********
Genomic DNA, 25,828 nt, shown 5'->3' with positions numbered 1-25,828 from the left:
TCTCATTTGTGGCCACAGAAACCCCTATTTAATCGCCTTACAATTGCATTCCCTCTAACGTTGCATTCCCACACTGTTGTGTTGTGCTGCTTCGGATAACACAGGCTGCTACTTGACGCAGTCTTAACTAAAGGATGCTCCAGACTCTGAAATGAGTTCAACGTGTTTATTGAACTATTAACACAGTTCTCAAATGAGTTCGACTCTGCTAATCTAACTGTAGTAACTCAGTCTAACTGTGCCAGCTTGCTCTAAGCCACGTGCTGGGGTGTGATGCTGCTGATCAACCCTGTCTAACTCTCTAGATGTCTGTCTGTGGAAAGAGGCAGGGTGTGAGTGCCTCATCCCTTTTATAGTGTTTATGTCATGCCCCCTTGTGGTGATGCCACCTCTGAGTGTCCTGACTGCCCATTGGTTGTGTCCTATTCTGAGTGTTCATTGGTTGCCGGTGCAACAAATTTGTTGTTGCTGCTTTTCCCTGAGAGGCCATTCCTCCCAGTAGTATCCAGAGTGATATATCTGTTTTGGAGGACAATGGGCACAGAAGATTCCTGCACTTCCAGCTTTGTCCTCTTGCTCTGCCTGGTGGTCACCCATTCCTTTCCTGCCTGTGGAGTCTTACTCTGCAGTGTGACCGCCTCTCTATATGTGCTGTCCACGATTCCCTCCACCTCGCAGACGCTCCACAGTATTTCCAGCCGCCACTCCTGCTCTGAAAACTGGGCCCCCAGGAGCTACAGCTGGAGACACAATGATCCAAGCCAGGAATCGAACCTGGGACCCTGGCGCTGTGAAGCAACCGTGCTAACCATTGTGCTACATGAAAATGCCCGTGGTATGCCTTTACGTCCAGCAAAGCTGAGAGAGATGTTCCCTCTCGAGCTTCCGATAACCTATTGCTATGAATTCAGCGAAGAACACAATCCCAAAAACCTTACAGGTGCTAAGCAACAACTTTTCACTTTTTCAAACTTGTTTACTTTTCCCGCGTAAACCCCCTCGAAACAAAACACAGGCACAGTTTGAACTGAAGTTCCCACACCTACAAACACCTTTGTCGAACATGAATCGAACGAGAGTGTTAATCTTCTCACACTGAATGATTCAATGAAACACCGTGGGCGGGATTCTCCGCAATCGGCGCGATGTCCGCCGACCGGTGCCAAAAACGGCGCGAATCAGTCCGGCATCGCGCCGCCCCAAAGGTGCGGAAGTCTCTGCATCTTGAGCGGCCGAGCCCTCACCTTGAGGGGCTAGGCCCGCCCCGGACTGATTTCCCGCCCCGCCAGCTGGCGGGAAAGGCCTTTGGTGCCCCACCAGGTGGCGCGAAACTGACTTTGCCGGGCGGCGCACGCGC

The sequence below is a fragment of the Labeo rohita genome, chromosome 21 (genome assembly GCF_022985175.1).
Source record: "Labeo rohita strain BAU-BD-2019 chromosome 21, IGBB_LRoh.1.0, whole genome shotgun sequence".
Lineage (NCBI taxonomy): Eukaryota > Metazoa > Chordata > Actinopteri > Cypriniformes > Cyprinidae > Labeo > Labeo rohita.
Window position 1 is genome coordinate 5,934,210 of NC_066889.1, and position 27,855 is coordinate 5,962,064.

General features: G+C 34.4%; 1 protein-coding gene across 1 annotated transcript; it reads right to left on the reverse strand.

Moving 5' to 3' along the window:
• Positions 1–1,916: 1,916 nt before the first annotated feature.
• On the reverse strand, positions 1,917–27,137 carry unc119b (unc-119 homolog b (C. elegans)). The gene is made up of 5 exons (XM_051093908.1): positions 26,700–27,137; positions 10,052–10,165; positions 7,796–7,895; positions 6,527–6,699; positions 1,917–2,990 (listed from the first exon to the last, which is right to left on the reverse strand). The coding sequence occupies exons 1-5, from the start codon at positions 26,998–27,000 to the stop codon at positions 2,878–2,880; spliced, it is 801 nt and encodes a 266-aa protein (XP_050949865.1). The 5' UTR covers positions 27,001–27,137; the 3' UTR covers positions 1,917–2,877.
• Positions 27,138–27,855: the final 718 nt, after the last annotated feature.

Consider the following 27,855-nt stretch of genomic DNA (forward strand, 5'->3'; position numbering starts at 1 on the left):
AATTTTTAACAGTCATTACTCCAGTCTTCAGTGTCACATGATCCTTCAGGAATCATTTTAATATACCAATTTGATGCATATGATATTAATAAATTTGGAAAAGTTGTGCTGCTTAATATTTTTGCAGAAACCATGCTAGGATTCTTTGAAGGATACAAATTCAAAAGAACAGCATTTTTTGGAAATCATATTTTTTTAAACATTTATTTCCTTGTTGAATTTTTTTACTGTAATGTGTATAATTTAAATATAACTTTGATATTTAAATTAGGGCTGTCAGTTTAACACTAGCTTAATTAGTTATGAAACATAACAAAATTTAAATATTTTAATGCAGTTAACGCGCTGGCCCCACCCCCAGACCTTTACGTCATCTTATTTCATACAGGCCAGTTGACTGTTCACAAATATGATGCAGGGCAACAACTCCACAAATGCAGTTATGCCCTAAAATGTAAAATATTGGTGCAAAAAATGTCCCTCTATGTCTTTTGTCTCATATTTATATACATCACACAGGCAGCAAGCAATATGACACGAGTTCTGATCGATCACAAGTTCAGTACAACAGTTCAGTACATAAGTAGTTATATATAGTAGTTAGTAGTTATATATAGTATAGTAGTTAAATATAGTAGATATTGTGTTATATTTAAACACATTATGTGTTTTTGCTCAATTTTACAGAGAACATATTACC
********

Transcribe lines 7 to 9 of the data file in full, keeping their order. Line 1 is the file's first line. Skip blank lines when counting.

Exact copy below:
General features: G+C 34.4%; 1 protein-coding gene across 1 annotated transcript; it reads right to left on the reverse strand.

Moving 5' to 3' along the window:
• Positions 1–1,916: 1,916 nt before the first annotated feature.